Quick note before I get started on this weeks rant: As part of the Magical Appreciation e-tour, I signed up for to be interviewed by the very talented Mrs. Danik Dinsmore on the March 21st. Check it out on her blog
Anyway like I said in my last post, I love video games. And one of my favorite genres is the RPG, The Role-playing-game. Final Fantasy, Shin Megami Tensei: Persona, Chrono Trigger, Fallout, Mass Effect. I could just talk about these things for hours, I love this stuff.
Well, I'm not sure how this happened, but in today's gaming culture apparently the RPG fan base is now split into two warring factions: on the one side you have people who like Japanese developed RPGs (or JRPGs) and on the other you have people who like Western developed RPGs (or WRPGs). And while its easy to just file this under a matter of personal taste, the great mighty thinking tank that is the internet (sarcasm) has escalated it into the equivalent of the feud between the Hatfield and McCoys as lead by Ren and Stimpy.
WRPG fans and critics will tell you their Japanese counterparts are not really Role playing games at all because of their liner nature, telling their plots through scripted cut scenes and dialogue and by having defined player characters as opposed to having a blank slates. They also complain about the JRPGs overuse of turn based battle systems, saying that a player can win just by mashing buttons over and over again. Many see this as a sign that the genre is growing stagnant, and are calling for developers to "fix" the genre so that it will "fit in" with today's gaming culture.
Similarly, JRPG fans and critics will tell you that WRPGs are becoming less and less like RPGs and more like action games. And that WRPGs emphasis on customization comes with sacrificing story and character development (within the games narrative) and boring battle systems which in this day and age are molded after either first and third person shooters (as is the case with Fallout New Vegas, The Elder Scrolls Sereis, and Mass Effect) or massive online RPGs like World of WarCraft (as is the case with the Dragon Age series).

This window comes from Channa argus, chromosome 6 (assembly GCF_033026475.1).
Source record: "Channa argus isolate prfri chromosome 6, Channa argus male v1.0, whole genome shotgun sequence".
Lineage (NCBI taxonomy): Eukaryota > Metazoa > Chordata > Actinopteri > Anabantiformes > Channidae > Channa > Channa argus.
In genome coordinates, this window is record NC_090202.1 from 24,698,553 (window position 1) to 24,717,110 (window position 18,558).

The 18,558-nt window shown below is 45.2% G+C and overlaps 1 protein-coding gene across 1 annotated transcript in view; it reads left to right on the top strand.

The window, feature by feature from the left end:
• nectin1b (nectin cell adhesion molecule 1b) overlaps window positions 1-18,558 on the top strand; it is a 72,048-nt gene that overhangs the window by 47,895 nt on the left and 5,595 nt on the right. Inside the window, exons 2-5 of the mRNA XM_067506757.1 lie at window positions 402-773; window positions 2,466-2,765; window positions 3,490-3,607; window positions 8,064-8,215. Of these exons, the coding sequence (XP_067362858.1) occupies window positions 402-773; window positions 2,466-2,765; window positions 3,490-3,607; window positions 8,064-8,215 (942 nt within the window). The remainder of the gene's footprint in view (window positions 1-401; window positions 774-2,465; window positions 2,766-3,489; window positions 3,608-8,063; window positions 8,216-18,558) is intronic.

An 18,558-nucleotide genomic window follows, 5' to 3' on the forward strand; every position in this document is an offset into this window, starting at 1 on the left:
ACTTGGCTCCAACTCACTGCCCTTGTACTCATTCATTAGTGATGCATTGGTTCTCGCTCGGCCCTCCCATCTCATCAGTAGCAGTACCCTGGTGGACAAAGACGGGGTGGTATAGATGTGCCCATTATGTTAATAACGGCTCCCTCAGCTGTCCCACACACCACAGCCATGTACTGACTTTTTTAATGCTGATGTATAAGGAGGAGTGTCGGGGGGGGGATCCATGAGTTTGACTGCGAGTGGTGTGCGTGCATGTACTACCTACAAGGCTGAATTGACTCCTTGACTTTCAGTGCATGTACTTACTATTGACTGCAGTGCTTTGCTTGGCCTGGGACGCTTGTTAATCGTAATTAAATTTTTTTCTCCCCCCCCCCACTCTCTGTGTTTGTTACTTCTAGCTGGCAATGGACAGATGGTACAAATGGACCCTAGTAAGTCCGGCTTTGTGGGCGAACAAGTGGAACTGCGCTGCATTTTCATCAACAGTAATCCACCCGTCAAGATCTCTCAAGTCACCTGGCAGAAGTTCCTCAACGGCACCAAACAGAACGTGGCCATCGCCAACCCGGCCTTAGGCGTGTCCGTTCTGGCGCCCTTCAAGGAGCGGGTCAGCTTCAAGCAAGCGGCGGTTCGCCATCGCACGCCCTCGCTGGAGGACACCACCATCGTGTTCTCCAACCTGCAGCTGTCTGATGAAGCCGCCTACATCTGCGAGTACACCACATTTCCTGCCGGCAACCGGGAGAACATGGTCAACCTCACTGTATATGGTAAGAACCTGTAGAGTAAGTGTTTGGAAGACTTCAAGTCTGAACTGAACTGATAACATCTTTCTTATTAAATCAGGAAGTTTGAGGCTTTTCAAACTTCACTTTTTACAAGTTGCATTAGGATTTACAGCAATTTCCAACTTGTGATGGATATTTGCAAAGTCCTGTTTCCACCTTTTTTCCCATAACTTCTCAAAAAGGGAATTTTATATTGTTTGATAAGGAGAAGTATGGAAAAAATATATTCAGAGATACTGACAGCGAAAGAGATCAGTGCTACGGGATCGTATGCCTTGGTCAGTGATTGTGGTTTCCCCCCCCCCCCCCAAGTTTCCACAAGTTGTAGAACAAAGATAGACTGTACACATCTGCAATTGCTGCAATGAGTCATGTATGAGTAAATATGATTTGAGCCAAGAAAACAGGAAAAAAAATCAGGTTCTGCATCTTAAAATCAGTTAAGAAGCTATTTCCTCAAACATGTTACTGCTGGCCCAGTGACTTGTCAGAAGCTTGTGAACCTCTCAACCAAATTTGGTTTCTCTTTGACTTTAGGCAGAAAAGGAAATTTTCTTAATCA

By now, some of you are probably wondering what side am I going to come down on, and if I am going to be joining my brothers and sisters in destroying the other side. Well sorry guys, I won't be joining in the slaughter. In fact, I'm going to be standing on the sidelines laughing at you. Here's the truth people: Neither side is inherently wrong, nor are they inherently right either. And the criticism of one side can just as easily applied to the other. For example: I won as many battles button mashing in a WRPG (I'm looking at you Mass Effect and Dragon Age) as I have in a Japanese one. And I've been just as bored with the story and characters of Radiata Stories as I have been with Dragon Age Origins.
With all of that being said: I feel like this debate is one in which we are asking ourselves the wrong questions. Instead of arguing to the point of stupidity about the superiority of one genre over the other, or how one genre needs to be "fixed" we should be asking ourselves how do the two genre's influence each other? and how, if at all, does the current popularity of one genre change the other?
I mean, do you honestly think its a coincidence that Squareenix decided to go with such a radically different approach to the gameplay of both Final Fantasy 12 and 13 (when compared to previous entries in the series) while Bioware and Bethesda were getting fat and happy on games that played like both genres of shooters and MMOs? Or that Squareenix's game Nier, has a 30 year old man as its main protagonist when Mass Effect and Dragon Age have main characters in their late 20s and early 30s? Gimme a break.
Just to further illustrate the point: compare this demo of the battle system for Mistwalkers upcoming Wii game "The Last Story":
With this battle from Mass Effect 2:
Don't the way the battles flow kinda look familiar? Both take place in real time, involve taking cover and hitting them from afar with a ranged weapon before going in and overwhelming the enemy? Am I the only one who sees this? Yup, Mass Effect 2 must have had an influenced on The Last Story's battle system.
It also works the other way around. I mean, have you ever noticed how Bioware's recent successes-like Dragon Age and Mass Effect-seem to combine a JRPG's liner story structure with the non-linear, so-called "freedom of choice" of WRPGs? At least int the sense that there is a strong over-arching narrative tying the game together, while at the same time giving the player the freedom to tackle that story in anyway that the player sees fit. In other words, WRPG companies took what worked with JRPGs and made it there own. And that's what I'm seeing happening now in reverse, just probably not fast enough.
Food for thought.
Well I could talk about this for another hour, but I think I've made my point. And with that: I'm out.